Reflections and Learning Points

  1. The Census is a complex and multidisciplinary programme. Appropriate layers of leadership that work effectively together are critical for success.  Cascading from the Chief Executive and organisational Directors, clear and proportionate decision making governance needs to be in place, supported by project and programme management.
  2. The end to end resourcing requirements for a programme have to be considered realistically from the outset.  This includes the leadership resource required and explicit consideration of how the programme fits within the existing organisation and its governance structures.
  3. Ensuring that a multidisciplinary team is not just in place but also works effectively across different disciplines and teams requires investment of time, but leads to more robust decision-making. Leaders have a central role to play in ensuring that there is a shared understanding of what success looks like and acknowledges the diverse professions that are needed for successful programme delivery.
  4. To make informed decisions on the approach to secure resource it is important to understand the pros and cons of the different resourcing routes set out above  (including cost implications) and have a clear understanding of the resourcing requirements across the programme lifecycle, including the skills that are hard to reach.   Against this consider the mix of permanent, temporary and partner contract resourcing that could meet your programme requirements.  A mix of resourcing approaches requires investment to support an effective team culture.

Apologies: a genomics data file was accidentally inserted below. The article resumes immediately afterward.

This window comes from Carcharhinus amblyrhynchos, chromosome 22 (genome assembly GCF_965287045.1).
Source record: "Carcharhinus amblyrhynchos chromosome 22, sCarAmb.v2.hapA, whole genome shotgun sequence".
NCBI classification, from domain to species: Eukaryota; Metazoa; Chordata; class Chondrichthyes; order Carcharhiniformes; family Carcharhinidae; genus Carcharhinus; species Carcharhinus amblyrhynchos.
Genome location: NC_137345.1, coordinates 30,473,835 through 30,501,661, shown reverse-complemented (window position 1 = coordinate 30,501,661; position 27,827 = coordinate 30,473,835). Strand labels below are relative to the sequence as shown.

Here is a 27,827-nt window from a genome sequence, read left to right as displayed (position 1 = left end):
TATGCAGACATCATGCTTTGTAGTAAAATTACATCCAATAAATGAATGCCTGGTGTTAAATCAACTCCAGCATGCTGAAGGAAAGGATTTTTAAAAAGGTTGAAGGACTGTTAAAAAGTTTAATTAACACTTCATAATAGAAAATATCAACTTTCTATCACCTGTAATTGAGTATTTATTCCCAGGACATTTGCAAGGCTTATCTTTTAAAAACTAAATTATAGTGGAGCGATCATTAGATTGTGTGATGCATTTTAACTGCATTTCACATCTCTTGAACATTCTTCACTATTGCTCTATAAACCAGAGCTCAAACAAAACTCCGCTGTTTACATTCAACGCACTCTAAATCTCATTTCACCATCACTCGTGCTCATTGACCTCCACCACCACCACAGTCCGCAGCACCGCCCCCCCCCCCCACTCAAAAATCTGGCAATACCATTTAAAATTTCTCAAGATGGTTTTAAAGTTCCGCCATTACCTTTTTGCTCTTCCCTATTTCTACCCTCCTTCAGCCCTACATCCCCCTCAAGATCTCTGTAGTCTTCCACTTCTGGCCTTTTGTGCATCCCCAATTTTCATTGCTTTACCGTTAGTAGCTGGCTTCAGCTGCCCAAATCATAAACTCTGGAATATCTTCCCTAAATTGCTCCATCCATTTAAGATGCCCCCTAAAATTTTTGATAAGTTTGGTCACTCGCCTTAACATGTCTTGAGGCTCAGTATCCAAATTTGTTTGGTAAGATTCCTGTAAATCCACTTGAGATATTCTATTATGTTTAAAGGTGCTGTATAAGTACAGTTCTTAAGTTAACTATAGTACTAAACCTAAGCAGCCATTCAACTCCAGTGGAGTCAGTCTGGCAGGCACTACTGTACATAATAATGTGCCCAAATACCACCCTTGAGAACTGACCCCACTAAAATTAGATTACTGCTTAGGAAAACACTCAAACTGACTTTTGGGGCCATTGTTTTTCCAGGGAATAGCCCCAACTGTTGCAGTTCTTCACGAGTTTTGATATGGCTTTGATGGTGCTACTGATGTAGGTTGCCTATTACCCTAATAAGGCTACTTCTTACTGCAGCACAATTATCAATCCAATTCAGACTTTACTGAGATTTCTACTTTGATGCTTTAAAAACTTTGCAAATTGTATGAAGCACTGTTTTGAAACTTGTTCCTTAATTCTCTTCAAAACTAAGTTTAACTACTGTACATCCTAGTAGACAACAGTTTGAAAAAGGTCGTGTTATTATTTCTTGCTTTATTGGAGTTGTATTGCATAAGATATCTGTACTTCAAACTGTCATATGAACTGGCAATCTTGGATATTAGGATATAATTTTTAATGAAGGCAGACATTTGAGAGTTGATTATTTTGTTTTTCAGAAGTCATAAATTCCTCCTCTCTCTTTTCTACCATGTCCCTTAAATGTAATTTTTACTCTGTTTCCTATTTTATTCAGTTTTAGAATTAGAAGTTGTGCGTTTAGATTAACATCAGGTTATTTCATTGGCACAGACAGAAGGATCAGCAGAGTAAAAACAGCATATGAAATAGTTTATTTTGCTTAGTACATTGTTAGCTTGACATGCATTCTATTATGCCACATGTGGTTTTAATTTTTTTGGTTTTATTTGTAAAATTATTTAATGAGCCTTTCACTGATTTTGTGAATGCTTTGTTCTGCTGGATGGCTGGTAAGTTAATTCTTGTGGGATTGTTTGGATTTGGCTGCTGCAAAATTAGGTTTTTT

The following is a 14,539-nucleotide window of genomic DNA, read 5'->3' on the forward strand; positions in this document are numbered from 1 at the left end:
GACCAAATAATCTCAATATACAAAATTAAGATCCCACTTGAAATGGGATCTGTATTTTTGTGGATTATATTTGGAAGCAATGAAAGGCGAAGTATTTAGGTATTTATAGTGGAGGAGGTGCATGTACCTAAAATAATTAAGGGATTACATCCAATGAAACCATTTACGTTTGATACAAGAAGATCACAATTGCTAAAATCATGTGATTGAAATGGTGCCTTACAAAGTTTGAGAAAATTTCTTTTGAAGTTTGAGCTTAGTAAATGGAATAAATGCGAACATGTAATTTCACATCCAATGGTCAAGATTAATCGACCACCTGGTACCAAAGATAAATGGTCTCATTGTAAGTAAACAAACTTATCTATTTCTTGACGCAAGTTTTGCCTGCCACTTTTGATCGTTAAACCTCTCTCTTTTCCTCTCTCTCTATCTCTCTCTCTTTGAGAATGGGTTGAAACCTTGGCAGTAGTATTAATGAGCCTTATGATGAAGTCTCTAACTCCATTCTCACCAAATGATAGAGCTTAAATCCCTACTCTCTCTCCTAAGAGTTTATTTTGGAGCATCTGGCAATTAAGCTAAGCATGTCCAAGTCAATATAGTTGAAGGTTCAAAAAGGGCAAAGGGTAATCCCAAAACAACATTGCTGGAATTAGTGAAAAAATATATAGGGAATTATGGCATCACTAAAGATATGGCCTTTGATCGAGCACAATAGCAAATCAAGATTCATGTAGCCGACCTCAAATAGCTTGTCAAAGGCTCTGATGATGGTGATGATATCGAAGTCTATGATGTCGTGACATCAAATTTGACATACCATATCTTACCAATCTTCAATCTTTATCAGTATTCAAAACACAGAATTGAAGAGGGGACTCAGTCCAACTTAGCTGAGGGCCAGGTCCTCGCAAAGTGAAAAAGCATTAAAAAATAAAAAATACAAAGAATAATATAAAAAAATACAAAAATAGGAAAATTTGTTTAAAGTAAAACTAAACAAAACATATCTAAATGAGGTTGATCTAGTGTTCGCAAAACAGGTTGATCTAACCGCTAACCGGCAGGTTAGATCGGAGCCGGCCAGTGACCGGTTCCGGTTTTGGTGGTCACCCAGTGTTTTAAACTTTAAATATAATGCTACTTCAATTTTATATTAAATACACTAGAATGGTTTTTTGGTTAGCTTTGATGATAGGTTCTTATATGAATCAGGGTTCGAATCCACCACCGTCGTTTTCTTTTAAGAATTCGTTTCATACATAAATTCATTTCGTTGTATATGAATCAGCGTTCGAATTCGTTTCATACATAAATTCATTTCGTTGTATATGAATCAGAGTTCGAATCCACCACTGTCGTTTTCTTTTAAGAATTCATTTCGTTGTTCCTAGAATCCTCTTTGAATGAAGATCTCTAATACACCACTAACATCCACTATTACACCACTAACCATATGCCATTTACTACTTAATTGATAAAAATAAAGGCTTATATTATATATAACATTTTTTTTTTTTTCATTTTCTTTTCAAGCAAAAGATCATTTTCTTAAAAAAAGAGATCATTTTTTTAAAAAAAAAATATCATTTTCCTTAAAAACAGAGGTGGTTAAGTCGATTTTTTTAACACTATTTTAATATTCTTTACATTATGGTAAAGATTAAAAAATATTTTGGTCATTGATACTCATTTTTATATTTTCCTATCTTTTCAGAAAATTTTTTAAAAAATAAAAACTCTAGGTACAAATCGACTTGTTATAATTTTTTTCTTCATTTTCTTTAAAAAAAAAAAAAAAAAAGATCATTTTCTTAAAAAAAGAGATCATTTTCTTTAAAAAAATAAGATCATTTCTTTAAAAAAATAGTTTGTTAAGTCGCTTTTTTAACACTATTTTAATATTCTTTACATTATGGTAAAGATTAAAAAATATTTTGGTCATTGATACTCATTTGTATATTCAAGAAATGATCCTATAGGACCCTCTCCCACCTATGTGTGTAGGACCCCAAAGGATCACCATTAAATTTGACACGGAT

5. A digital programme requires specialist skills at different stages in its lifecycle. Resourcing requirements will change through the lifecycle and actively planning for this, informing budget requirements is critical. In many cases it won’t be practical or desirable to deliver digital components in-house, but it is critical there is adequate in-house capability to act as an intelligent client and ensure that the Digital Scotland Service Standard is embedded from the outset. 
  6. It is crucial for projects and programmes to have a robust understanding of the specific requirements for public sector digital delivery including governance, accountability and standards. For complex programmes like the Census there is a need for project/programme managers to have a robust understanding and experience of different PM methodologies and how these can intersect, overlap or alternate to deliver effective outcomes

Find out more

The Technology Assurance Framework (TAF) is designed to support programmes and projects to deliver successful outcomes and ensure that the lessons learned from previous experience are reflected and embedded in future practice.

The Digital Assurance Office are working with organisations who have had assurance through the TAF to share insights which might help others deliver digital projects.  If you want to get involved – or have thoughts on what insights would be helpful to share – contact us at

For more information about this case study contact

For advice on designing and delivering high quality digital services visit Scottish Government Digital Support Hub (DSH).

The Scottish Digital Academy ( is the public sector centre of expertise for digital capability and can provide information, advice and guidance on developing digital, data and technology skills to support transformation.For further information and signposting to advice and support on programme and project management contact the Programme and Project Management Centre for Expertise.

The Scottish Government programme and project management principles are available and apply to any project of any size.